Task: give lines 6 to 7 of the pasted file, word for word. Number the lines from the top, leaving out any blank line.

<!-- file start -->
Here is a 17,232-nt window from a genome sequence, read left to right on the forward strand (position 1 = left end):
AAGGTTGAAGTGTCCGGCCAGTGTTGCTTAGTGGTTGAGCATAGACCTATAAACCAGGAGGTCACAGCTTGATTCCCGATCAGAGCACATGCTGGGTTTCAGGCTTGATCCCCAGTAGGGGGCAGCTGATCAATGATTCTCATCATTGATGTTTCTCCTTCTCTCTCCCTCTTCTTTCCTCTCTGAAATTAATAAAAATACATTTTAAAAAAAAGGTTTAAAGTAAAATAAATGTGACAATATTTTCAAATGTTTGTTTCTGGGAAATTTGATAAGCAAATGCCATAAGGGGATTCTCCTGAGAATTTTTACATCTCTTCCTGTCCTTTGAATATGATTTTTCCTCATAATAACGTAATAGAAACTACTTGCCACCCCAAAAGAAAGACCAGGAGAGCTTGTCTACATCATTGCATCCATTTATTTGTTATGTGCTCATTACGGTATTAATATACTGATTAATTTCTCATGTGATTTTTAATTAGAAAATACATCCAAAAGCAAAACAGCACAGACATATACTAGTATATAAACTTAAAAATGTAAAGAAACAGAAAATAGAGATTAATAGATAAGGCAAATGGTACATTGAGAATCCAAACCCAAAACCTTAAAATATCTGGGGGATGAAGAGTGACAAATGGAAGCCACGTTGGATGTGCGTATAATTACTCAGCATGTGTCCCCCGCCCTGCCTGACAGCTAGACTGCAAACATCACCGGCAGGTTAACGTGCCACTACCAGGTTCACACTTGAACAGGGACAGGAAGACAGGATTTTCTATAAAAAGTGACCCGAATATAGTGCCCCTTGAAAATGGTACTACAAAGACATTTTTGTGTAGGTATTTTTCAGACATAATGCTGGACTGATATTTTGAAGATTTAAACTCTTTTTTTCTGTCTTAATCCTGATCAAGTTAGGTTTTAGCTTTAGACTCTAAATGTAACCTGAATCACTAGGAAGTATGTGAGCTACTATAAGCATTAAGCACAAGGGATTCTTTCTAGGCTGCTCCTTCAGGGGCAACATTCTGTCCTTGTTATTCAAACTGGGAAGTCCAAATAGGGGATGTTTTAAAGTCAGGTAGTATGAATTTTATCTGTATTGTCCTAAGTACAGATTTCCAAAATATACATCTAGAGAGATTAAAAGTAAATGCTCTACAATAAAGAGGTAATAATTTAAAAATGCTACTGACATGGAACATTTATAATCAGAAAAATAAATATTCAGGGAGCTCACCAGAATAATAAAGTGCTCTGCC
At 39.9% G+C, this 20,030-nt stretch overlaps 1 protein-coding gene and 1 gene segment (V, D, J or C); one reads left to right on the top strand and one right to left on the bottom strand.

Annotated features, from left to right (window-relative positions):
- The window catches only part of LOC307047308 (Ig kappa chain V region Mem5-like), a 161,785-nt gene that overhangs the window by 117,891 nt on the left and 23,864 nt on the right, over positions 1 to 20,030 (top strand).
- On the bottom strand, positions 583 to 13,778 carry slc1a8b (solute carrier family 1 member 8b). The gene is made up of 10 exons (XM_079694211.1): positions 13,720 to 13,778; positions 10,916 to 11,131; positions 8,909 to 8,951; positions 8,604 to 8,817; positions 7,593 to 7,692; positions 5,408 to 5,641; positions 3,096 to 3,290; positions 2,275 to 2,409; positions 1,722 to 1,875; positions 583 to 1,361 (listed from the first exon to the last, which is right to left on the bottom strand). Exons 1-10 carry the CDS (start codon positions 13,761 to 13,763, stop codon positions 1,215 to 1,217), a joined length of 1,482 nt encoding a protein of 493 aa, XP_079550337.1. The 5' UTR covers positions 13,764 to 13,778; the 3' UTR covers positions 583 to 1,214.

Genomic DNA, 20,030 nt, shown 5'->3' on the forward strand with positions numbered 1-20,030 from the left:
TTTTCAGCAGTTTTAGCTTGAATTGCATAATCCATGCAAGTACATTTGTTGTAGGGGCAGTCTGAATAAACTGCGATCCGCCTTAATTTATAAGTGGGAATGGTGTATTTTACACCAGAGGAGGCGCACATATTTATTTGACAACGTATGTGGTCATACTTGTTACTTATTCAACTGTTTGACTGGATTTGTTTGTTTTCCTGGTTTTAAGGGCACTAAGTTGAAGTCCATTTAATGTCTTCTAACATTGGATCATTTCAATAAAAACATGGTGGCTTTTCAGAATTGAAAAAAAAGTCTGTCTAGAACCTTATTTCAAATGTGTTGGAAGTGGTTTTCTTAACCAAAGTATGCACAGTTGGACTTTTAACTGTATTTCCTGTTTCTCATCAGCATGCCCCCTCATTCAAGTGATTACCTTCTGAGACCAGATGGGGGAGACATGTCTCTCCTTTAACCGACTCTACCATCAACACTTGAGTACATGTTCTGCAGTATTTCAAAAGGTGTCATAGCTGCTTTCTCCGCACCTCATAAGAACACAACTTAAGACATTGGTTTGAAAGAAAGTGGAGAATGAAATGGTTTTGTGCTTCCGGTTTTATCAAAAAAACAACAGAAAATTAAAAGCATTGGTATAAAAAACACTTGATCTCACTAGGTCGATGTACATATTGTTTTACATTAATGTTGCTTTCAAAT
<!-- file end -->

- On the bottom strand, positions 583 to 13,778 carry slc1a8b (solute carrier family 1 member 8b). The gene is made up of 10 exons (XM_079694211.1): positions 13,720 to 13,778; positions 10,916 to 11,131; positions 8,909 to 8,951; positions 8,604 to 8,817; positions 7,593 to 7,692; positions 5,408 to 5,641; positions 3,096 to 3,290; positions 2,275 to 2,409; positions 1,722 to 1,875; positions 583 to 1,361 (listed from the first exon to the last, which is right to left on the bottom strand). Exons 1-10 carry the CDS (start codon positions 13,761 to 13,763, stop codon positions 1,215 to 1,217), a joined length of 1,482 nt encoding a protein of 493 aa, XP_079550337.1. The 5' UTR covers positions 13,764 to 13,778; the 3' UTR covers positions 583 to 1,214.

Genomic DNA, 20,030 nt, shown 5'->3' on the forward strand with positions numbered 1-20,030 from the left: